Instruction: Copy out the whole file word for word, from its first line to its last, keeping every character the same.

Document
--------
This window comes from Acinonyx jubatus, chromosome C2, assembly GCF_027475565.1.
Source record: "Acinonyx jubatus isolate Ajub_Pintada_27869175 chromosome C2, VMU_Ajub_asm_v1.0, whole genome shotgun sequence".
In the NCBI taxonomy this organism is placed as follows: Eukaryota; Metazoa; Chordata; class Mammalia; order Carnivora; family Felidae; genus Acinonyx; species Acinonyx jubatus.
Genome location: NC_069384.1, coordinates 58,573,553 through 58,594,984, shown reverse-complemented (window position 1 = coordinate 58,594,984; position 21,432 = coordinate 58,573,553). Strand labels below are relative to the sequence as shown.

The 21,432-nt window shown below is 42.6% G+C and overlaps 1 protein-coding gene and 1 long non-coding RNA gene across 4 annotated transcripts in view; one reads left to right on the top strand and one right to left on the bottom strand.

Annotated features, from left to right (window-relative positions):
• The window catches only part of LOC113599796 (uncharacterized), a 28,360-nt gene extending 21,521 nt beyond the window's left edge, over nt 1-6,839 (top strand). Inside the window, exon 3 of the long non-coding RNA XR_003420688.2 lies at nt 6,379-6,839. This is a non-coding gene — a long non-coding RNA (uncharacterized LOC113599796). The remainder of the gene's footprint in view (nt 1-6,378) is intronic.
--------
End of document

This window comes from Acinonyx jubatus, chromosome C2, assembly GCF_027475565.1.
Source record: "Acinonyx jubatus isolate Ajub_Pintada_27869175 chromosome C2, VMU_Ajub_asm_v1.0, whole genome shotgun sequence".
In the NCBI taxonomy this organism is placed as follows: Eukaryota; Metazoa; Chordata; class Mammalia; order Carnivora; family Felidae; genus Acinonyx; species Acinonyx jubatus.
Genome location: NC_069384.1, coordinates 58,573,553 through 58,594,984, shown reverse-complemented (window position 1 = coordinate 58,594,984; position 21,432 = coordinate 58,573,553). Strand labels below are relative to the sequence as shown.

The 21,432-nt window shown below is 42.6% G+C and overlaps 1 protein-coding gene and 1 long non-coding RNA gene across 4 annotated transcripts in view; one reads left to right on the top strand and one right to left on the bottom strand.

Annotated features, from left to right (window-relative positions):
• The window catches only part of LOC113599796 (uncharacterized), a 28,360-nt gene extending 21,521 nt beyond the window's left edge, over nt 1-6,839 (top strand). Inside the window, exon 3 of the long non-coding RNA XR_003420688.2 lies at nt 6,379-6,839. This is a non-coding gene — a long non-coding RNA (uncharacterized LOC113599796). The remainder of the gene's footprint in view (nt 1-6,378) is intronic.